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Federal Way seeks lower gambling tax after PJ Pockets Casino closes
The closure of PJ Pockets Casino has prompted Federal Way to seek a lower gambling tax.
The casino, located at South 324th Street and Pacific Highway, closed May 3 and laid off all 85 employees, said co-owner Steve Griffiths. The casino had been tightening expenses the past couple of years amid the economic downturn, Griffiths said.
"People are cutting back on their discretionary expenditures," said Griffiths. "I think it's going to be tough to sell PJ Pockets."
Federal Way's high gambling tax played a role in the casino's closure, Griffiths said. The City of Federal Way takes 20 percent of the casino's gross gambling receipts. The casino is considered a cardroom, and Federal Way leverages the maximum tax allowed. The average tax for similar cardrooms is about 9.9 percent, according to the Washington State Gambling Commission.
A total of 80 licensed cardrooms reported $25,534,116 to the local jurisdictions in gambling taxes for fiscal year ending June 2009, according to the commission.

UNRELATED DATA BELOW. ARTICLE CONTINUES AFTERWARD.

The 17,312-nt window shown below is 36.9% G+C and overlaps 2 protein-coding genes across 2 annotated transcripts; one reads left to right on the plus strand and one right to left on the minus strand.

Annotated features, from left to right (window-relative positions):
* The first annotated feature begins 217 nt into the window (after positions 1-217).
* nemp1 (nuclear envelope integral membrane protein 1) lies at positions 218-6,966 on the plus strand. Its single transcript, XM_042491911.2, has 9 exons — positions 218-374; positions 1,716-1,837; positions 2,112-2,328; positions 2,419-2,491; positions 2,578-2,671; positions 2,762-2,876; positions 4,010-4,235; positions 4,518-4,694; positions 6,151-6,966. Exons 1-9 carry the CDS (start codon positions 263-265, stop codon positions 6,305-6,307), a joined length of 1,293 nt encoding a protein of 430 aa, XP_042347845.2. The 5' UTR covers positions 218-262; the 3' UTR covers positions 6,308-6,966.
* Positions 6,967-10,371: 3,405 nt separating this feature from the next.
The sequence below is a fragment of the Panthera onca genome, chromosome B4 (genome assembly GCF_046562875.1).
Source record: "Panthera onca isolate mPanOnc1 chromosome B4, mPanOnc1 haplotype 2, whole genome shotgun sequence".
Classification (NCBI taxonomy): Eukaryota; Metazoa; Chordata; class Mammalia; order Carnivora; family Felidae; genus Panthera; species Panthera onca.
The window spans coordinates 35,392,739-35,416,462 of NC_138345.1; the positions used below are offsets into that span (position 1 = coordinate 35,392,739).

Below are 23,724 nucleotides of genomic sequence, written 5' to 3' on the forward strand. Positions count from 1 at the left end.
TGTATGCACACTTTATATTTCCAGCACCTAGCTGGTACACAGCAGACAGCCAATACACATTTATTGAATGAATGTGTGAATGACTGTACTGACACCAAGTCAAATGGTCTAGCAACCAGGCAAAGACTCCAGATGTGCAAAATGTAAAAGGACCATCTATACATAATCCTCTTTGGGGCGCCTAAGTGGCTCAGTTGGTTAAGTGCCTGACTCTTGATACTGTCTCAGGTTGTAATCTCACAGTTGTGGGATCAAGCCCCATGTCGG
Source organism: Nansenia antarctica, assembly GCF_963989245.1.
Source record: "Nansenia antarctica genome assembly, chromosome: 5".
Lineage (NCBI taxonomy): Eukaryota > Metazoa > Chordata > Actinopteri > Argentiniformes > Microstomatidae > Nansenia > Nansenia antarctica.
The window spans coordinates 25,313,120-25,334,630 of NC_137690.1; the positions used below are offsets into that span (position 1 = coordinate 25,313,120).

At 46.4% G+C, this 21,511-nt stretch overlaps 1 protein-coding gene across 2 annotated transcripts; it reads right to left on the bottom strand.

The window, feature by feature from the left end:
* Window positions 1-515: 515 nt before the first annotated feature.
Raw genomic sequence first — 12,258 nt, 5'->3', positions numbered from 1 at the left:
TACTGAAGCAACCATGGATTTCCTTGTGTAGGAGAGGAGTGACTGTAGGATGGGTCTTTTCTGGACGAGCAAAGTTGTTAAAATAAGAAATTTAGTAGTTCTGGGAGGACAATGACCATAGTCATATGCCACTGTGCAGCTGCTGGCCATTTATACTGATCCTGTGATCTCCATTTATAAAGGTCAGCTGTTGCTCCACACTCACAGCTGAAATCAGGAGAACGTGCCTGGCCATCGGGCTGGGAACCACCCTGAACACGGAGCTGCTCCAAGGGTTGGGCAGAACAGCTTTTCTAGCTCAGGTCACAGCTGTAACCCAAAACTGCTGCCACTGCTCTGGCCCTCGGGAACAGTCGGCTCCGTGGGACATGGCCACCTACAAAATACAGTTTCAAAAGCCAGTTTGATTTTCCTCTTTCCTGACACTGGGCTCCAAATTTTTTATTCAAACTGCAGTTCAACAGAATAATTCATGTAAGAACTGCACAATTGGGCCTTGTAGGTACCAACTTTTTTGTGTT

In Federal Way, 18 establishments contribute to the gambling tax revenue, which was budgeted at about $1.1 million for 2010, said city manager Brian Wilson. PJ Pockets is the largest contributor to this revenue stream.
In 1998, Federal Way raised the tax from 11 percent to 20 percent in order to halt the proliferation of gambling activities and establishments, Wilson said. This month, Wilson will make a recommendation to the Federal Way City Council to drop the gambling tax from 20 percent to 10 percent for cardrooms, and drop the tax on pull-tabs from 5 percent to 4 percent.
"I'm aware that our gambling tax is very high and it was high by design," said Wilson, who will address the issue at the Finance, Economic Development and Regional Affairs Committee (FEDRAC) meeting on May 25. The city council could enact an emergency ordinance as soon as the second week in June, Wilson said.
"I'm pleased we might have a solution here," Wilson said.
For PJ Pockets, a lower gambling tax could change the casino's fate.
"Based on those efforts, we are in serious consideration of reopening," Griffiths said. "We still have a process to go through ... Maybe there's a happy ending to the story."
Some businesses such as Time Out Tavern sell pull-tabs, which are gaming tickets that pay cash to winners. Time Out owner John Foley said the city has been good to his establishment, but the current 5 percent tax is unfair when considering gambling-related costs, such as prize payouts and labor. Those costs come out of his net receipts. Foley said that 3 percent would be a more fair tax for similar businesses with pull-tabs.
"I just want to shed some light on this taxation," he said, adding that a lower tax could free up more money for employee benefits. "The employees are affected by this tax."